Apparently, you’re supposed to visit the Acropolis at the same time you visit the sites around the base. The guy who took our tickets for yesterday’s sites, took our Acropolis tickets, too. We didn’t notice until today.
So we paid 10 euros twice to see the Acropolis. Gringo tax, which is part of traveling. Let it go.
Or think of it like this: We’re supporting preservation of ruins we care about in a depressed country. Yay, us!
Perspective, and the ability to change it, is a wonderful thing.
So . . . what’s the big deal about the Acropolis? Well, as the highest point in the city, it’s been in continuous use since Neolithic times, as a place for refuge, religion, and royalty. Since Neolithic times. That’s mind-boggling history!
The site opened at 8 a.m. We were out the door by 7:50 a.m., which gave us plenty of time to walk there by 8. We took a new route, too, avoiding Georgio and his competing restaurateur friend.
This is a picture of the Acropolis entrance (aka the Propylaia) taken yesterday from the Areopagus. See all the people on the stairs? That’s why we wanted to be there at 8 a.m.
As expected, few people were as eager as we were to see the Acropolis so early this morning, and we had the place largely to ourselves for most of the time we were there. Delightful!
Those are the same stairs of the Propylaia (or entrance), where the crowd is in the previous picture. This is the grand entrance through which all visitors in that lengthy history have passed. We’re walking where people walked thousands of years ago.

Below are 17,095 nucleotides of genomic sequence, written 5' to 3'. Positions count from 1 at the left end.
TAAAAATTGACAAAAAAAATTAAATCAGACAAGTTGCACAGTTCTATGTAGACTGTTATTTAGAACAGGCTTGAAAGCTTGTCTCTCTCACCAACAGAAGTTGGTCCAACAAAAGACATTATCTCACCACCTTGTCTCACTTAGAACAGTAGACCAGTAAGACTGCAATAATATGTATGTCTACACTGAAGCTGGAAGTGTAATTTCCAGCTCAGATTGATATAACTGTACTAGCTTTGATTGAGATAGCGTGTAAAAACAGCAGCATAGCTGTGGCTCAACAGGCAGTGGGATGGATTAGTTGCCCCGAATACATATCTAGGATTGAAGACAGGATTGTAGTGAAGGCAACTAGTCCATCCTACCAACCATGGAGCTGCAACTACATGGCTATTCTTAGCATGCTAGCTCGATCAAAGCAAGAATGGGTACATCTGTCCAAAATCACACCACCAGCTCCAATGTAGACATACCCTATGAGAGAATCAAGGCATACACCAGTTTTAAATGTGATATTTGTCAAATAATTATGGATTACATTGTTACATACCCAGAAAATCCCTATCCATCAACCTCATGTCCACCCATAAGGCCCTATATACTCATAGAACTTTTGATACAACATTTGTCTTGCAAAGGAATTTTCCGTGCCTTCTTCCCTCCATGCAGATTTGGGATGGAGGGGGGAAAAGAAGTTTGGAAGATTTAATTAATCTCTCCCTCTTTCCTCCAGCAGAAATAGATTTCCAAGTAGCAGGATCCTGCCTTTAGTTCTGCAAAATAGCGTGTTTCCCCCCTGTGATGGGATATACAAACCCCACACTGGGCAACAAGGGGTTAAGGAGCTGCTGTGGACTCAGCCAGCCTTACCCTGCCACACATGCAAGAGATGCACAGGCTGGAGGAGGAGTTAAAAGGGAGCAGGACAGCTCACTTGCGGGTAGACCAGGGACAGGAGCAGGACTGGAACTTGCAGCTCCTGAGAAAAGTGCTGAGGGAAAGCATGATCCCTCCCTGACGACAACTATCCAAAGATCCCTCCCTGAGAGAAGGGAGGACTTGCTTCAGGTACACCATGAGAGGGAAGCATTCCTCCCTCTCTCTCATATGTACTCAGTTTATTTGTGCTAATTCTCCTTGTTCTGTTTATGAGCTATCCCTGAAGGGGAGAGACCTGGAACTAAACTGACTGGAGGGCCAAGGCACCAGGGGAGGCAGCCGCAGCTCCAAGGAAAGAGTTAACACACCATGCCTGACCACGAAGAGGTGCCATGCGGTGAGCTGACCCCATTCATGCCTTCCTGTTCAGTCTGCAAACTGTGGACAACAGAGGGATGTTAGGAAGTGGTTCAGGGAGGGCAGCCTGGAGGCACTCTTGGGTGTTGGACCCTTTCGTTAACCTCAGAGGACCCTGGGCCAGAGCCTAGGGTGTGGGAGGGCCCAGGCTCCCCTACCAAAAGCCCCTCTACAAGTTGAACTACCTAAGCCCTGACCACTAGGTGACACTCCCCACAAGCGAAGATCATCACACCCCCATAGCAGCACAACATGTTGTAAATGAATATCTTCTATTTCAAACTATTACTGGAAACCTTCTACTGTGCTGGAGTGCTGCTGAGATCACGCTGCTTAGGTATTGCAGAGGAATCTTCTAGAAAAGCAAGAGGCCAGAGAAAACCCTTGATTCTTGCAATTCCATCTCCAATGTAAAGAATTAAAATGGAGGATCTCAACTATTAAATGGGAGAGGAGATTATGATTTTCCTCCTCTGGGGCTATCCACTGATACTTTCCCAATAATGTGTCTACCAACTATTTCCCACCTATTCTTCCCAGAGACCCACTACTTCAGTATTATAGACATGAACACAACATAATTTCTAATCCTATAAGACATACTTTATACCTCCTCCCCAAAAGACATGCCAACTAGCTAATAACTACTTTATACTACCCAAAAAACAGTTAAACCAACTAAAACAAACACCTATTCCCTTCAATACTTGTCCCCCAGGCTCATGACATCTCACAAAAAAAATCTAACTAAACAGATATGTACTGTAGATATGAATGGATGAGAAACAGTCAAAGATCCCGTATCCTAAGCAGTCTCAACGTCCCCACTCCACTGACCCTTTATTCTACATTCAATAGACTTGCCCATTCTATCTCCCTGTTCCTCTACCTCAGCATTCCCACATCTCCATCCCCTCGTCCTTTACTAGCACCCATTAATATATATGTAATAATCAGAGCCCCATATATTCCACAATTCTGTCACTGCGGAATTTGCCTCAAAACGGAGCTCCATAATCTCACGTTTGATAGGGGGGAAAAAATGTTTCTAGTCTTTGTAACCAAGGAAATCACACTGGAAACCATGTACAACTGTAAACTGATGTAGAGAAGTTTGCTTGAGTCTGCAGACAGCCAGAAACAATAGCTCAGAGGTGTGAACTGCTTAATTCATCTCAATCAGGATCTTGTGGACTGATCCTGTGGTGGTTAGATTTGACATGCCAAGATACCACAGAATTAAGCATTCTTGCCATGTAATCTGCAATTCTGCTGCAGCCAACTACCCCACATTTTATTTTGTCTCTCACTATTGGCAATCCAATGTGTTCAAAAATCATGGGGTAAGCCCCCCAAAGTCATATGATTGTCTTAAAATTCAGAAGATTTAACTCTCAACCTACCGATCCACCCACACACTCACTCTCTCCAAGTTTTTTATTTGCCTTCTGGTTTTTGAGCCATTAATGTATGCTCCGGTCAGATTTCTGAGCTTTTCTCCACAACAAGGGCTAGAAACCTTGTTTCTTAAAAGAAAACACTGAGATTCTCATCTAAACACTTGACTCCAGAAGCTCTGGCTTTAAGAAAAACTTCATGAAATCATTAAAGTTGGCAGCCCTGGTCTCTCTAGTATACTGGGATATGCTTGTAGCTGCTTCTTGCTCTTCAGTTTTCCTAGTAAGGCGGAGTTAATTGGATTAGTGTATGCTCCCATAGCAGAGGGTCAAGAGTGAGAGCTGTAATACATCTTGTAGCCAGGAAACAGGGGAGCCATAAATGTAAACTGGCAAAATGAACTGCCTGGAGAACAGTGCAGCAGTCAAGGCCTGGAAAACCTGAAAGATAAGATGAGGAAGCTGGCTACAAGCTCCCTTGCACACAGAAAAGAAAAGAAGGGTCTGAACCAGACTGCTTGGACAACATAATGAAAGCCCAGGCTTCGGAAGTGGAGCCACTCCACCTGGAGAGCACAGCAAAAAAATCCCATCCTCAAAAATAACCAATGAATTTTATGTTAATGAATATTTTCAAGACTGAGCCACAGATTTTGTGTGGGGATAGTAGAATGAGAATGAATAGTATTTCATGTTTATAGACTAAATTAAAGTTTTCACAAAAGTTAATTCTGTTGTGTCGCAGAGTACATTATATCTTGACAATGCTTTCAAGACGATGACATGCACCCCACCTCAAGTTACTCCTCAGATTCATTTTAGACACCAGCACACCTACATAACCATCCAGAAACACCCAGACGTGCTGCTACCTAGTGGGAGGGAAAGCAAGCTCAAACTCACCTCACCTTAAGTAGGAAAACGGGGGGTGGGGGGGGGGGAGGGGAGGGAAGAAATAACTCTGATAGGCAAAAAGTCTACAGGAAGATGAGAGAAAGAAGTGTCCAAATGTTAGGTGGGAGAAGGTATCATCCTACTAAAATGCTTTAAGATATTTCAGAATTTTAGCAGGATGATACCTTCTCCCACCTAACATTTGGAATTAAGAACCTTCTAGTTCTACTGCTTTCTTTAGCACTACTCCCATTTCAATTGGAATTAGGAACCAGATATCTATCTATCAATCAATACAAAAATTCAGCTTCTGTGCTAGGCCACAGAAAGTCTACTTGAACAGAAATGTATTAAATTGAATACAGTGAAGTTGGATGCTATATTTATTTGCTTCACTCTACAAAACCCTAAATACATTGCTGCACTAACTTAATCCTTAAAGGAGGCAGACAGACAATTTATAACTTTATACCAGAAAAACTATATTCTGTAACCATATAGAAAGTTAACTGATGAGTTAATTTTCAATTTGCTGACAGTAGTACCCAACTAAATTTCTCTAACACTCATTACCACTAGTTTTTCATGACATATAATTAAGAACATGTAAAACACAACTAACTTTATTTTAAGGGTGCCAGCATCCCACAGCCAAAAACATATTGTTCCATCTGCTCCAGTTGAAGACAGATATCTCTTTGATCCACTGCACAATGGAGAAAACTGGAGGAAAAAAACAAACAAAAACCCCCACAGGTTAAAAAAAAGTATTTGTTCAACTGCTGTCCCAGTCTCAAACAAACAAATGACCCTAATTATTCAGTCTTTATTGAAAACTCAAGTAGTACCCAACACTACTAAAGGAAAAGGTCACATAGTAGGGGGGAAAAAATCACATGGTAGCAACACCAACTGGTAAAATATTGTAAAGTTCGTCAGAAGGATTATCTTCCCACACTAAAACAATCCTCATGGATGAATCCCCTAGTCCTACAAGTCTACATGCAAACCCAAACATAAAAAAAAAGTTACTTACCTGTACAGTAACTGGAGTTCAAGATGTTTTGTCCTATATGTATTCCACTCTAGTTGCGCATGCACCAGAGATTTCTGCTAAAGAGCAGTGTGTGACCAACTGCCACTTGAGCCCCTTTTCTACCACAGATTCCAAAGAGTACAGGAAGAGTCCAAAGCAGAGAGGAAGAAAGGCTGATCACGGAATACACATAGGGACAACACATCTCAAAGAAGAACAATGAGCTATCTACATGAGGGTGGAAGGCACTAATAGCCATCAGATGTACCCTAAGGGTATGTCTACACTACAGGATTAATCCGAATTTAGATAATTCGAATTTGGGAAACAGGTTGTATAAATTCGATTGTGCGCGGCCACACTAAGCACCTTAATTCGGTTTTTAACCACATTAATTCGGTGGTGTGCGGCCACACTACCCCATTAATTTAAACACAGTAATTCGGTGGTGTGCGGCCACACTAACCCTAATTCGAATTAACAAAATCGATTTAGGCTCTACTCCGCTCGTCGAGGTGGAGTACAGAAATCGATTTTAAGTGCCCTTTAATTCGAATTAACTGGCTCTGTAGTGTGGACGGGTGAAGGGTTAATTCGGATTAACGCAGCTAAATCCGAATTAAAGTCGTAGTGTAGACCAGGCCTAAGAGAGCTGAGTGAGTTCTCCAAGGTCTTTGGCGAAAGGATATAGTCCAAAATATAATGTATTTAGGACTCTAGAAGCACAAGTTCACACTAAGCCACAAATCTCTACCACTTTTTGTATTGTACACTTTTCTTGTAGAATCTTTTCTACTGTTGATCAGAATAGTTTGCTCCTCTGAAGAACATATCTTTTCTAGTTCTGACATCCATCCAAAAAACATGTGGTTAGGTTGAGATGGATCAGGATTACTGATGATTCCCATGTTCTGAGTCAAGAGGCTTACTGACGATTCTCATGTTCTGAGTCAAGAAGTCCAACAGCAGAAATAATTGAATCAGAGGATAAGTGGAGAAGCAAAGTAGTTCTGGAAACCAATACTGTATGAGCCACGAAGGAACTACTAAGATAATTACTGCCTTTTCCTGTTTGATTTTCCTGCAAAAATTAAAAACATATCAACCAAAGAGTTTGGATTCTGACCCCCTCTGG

Now, things have changed a little. For instance, a ramp once split the stairs and ran up the center. People led oxen and other sacrificial animals up the ramp to the temples. Cows don’t do stairs. And having an animal stumble meant disaster. Really. Or so the ancients thought.
I think we can still see bits of the ramp between stairs, but it’s all stairs now.
Temple of Athena Nike
From the Propylaia, we see the Temple of Athena Nike, the goddess of Victory. There has been a temple to a goddess of victory here since prehistoric times. This is the most vulnerable corner of the site—obviously, it’s how everyone gets in!
The temple was originally built between 426 and 421 BC, to commemorate Athens’ victories over Persia. It was destroyed by the Turks in 1686, rebuilt between 1834 and 1838, and then reconstructed again in 1935.
Since some of the Pentelic marble is yellowed and some is bright white, I think we can assume some of the rock is older and some is newer. Just how old, exactly, is the old stuff? Beats me. Are there any pieces from the original? No idea.
On one hand, I like the patchwork look. On the other hand, it strikes me as modern, and that kind of ruins the historical feeling.
I like that it’s a relatively tiny little temple, kind of hanging ten on the dangerous end—on the front line. I also especially like the view of the Acropolis from the Areopagus, and this is the temple we see from there.
As we emerged from the Proplylaia, we heard what sounded like frat boys hollering out some sort of chant that didn’t fit our mood. It turned out to be the military flag raisers. No idea what the noise was about. We watched them march out, brandishing their rifles in unison.
There’s a story that goes with the flag up here. Actually, there are probably lots of stories, but here’s one: